Sesame Street and Children's Museum form partnership
The superstars of the young set, the characters from Sesame Street, have agreed to be creative tenants with the National Children's Museum.
The new partnership between the museum, which is scheduled to open in 2013 at National Harbor, and Sesame Workshop, the 41-year-old nonprofit that unleashed Big Bird, Bert and Ernie on the world, was announced Thursday.
"They are respected and loved and share our educational viewpoint," said Kathy Dwyer Southern, the president and CEO of the museum. "Sesame Street is a trusted brand, bringing educational service to kids and families, and is the best partner we could have."
The characters will become part of the museum programming for visitors under 4 years old through interactive exhibitions and video segments. Elmo or the Cookie Monster might provide audio tours, and others will be part of special events.
The announcement is another step in making the museum a reality. Right now, the planners have a Launch Zone at National Harbor, a 2,700 square foot demonstration center. This summer the involvement of Sesame Street and its residents will be previewed at the center.
The effort is a continuation of the old Capital Children's Museum, a Capitol Hill fixture for 30 years. It closed in 2004. The new museum, designed by noted architect Cesar Pelli, will have programs centered on education, cultural materials and play. It is both a private and public effort, with an estimated cost of $182 million. The State of Maryland has given $12 million so far, and another $3 million is pending in the state budget.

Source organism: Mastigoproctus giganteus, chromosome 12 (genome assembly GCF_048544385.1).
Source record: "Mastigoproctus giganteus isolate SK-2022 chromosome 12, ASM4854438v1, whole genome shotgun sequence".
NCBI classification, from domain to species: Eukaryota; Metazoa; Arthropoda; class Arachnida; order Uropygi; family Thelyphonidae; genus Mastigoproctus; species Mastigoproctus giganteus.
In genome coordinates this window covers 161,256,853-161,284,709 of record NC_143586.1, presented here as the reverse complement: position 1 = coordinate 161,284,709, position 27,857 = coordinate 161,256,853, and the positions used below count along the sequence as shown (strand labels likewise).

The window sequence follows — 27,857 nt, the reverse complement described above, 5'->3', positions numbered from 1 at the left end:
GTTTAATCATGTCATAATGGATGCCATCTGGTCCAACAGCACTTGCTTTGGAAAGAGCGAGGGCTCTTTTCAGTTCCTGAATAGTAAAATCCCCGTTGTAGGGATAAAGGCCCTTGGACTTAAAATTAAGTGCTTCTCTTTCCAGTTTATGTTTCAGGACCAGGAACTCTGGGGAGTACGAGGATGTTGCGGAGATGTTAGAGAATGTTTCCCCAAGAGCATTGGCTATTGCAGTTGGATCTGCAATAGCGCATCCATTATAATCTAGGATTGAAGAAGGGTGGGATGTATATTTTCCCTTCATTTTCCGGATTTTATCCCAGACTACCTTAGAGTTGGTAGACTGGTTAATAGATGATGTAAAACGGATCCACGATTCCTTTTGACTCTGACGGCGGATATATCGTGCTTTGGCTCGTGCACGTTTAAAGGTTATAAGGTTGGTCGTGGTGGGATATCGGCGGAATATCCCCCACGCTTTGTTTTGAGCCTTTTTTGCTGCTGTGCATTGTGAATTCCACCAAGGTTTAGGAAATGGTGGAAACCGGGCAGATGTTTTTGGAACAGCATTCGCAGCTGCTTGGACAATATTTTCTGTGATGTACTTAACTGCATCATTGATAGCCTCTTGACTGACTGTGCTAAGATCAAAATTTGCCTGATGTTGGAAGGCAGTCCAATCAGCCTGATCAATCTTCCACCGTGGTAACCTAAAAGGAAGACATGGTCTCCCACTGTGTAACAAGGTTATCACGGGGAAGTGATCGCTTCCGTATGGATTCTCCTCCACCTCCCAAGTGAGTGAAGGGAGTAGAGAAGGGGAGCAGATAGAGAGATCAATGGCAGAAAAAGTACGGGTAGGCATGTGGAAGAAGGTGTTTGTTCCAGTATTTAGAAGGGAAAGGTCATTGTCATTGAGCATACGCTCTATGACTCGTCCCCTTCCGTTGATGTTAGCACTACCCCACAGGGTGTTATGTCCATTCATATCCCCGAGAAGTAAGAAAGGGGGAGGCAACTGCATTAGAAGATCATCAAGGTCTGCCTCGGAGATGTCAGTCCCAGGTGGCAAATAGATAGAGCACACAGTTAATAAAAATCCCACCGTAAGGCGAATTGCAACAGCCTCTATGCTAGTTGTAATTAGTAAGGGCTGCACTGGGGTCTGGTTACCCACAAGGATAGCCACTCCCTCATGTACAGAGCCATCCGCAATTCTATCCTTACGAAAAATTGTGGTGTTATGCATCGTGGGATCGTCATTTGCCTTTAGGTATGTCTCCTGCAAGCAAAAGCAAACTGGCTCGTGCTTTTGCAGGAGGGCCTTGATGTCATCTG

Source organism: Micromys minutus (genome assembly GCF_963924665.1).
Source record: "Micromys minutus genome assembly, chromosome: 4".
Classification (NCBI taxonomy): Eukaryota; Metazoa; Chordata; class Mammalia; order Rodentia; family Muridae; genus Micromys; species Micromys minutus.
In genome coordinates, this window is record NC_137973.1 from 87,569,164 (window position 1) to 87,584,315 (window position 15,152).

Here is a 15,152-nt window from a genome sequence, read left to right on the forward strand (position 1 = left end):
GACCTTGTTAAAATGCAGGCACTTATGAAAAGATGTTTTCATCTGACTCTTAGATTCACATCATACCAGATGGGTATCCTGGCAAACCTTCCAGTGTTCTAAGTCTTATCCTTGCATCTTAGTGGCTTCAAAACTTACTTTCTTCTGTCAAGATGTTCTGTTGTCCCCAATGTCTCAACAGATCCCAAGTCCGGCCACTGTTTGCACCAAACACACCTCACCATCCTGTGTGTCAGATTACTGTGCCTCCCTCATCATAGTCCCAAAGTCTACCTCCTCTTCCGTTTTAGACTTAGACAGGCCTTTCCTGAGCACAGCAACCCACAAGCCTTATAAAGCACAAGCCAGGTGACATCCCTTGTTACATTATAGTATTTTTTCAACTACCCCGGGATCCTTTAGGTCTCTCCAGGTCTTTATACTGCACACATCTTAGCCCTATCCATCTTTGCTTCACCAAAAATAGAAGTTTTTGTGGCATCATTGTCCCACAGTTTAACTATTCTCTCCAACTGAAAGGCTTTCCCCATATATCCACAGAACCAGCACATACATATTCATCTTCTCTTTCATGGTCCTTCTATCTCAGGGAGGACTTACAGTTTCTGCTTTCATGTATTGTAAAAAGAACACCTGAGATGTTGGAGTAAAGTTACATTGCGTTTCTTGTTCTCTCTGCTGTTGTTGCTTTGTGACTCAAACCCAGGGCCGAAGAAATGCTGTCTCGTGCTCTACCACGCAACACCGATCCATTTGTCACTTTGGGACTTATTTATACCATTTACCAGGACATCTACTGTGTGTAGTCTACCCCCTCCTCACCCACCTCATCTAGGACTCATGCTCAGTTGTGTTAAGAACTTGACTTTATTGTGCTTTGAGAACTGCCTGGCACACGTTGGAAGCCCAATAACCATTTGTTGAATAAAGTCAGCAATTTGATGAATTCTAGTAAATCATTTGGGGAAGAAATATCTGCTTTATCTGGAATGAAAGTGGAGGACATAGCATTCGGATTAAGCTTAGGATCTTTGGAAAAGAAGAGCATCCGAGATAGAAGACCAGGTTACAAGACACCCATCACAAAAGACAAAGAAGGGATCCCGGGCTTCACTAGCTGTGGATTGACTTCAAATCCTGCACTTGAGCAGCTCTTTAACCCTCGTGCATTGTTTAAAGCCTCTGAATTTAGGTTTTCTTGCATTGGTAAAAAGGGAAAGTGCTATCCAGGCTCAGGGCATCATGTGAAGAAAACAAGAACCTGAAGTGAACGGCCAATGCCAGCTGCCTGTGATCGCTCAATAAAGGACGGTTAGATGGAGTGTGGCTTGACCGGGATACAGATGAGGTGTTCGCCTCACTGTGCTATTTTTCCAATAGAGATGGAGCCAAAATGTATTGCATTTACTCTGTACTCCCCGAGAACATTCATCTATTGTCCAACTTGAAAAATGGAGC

Southern said the partnership will be an essential part of a planned section about global citizenship. Sesame Street is seen in 140 different countries. The old Children's Museum also emphasized learning about other cultures. "The spine in the museum is 'from Me to We.' We want the kids to discover the world and become citizens of the world," Southern said.
| February 3, 2011; 10:00 AM ET
Categories: Jacqueline Trescott, Museums, TV | Tags: National Children's Museum, Sesame Street, Washington museums
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